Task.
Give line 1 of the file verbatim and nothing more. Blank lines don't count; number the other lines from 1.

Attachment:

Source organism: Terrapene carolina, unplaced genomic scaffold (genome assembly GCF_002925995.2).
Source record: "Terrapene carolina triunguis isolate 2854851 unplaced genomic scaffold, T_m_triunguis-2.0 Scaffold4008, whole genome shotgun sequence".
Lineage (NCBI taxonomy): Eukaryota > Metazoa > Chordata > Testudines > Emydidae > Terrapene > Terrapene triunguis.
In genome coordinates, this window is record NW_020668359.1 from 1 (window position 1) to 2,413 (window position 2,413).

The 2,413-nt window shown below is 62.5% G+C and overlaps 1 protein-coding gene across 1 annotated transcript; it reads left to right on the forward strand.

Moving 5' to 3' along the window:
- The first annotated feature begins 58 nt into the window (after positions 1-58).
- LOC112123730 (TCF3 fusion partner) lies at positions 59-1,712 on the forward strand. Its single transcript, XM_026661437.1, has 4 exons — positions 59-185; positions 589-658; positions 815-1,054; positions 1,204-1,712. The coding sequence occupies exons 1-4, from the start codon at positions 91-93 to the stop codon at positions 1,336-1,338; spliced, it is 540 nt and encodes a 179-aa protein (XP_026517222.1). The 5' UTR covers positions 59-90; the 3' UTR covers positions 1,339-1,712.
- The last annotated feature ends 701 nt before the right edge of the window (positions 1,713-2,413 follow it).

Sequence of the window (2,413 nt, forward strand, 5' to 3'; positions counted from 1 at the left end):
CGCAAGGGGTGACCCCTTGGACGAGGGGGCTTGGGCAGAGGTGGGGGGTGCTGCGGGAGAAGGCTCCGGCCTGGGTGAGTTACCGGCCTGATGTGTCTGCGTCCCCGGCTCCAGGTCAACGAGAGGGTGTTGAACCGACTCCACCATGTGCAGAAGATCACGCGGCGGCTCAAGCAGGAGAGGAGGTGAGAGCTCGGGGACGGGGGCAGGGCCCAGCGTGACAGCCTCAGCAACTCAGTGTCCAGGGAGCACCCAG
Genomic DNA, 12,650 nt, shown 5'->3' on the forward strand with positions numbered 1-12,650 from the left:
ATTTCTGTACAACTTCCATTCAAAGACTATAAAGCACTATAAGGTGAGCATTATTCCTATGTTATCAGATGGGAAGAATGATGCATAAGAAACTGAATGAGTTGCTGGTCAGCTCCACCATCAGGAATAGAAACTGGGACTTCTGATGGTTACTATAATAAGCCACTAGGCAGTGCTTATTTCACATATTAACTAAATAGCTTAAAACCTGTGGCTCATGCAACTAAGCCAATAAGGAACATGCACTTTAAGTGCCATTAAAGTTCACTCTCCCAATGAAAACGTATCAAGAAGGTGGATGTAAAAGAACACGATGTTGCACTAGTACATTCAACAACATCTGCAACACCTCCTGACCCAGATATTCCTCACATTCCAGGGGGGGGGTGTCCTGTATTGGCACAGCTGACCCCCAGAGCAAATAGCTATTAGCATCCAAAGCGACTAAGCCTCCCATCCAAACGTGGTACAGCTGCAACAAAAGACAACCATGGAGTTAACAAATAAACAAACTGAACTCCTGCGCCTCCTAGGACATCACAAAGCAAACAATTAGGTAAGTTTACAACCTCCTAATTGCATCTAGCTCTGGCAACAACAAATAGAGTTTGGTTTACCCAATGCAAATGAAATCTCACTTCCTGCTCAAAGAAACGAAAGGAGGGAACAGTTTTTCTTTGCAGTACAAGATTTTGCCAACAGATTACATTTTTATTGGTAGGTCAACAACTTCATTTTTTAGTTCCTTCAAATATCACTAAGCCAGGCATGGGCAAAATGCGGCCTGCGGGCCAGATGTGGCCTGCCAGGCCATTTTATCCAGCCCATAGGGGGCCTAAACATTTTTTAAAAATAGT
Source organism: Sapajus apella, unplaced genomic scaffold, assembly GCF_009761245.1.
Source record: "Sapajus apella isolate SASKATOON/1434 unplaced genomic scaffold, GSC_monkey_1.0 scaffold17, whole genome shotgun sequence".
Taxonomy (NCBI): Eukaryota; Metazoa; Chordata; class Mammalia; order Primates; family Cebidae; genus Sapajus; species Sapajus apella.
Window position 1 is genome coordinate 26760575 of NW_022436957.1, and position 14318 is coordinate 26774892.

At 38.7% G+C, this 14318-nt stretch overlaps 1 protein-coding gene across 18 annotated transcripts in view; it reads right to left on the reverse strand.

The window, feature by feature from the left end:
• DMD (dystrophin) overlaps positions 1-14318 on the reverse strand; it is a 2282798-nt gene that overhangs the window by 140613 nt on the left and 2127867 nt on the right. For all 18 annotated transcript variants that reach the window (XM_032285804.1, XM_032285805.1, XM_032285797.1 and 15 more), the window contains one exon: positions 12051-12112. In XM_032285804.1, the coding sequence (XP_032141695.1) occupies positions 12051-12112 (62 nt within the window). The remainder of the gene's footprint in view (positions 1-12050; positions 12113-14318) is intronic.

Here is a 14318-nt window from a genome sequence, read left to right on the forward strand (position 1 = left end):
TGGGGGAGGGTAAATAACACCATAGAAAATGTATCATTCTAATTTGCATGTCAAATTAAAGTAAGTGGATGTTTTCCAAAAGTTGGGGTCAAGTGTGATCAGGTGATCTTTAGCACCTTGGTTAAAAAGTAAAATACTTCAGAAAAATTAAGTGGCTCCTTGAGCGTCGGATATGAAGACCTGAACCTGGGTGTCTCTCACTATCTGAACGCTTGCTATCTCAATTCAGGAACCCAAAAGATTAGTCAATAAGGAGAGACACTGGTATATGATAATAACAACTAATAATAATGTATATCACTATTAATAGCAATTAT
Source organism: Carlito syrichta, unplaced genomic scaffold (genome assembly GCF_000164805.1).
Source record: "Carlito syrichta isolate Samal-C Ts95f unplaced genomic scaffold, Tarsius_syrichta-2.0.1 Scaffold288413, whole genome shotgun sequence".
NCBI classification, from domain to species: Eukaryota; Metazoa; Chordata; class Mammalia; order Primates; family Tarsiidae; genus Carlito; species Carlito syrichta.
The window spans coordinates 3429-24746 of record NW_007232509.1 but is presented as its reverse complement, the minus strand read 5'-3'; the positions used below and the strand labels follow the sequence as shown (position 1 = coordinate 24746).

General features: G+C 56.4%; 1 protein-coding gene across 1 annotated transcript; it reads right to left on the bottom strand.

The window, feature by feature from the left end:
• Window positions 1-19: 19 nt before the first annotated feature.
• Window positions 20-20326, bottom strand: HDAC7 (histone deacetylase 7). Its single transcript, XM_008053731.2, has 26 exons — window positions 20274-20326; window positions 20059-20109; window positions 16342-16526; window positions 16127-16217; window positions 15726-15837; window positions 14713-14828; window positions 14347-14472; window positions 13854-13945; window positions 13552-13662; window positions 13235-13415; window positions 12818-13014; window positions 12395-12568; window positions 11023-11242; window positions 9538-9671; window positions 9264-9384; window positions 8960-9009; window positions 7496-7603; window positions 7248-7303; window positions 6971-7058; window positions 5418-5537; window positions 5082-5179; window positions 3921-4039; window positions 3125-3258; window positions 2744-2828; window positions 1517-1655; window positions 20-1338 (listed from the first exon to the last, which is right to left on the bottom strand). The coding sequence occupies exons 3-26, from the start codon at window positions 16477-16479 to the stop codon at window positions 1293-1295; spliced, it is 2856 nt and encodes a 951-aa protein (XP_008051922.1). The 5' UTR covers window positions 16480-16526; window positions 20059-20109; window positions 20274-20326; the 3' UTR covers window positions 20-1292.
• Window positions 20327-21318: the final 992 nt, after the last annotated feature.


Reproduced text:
Source organism: Terrapene carolina, unplaced genomic scaffold (genome assembly GCF_002925995.2).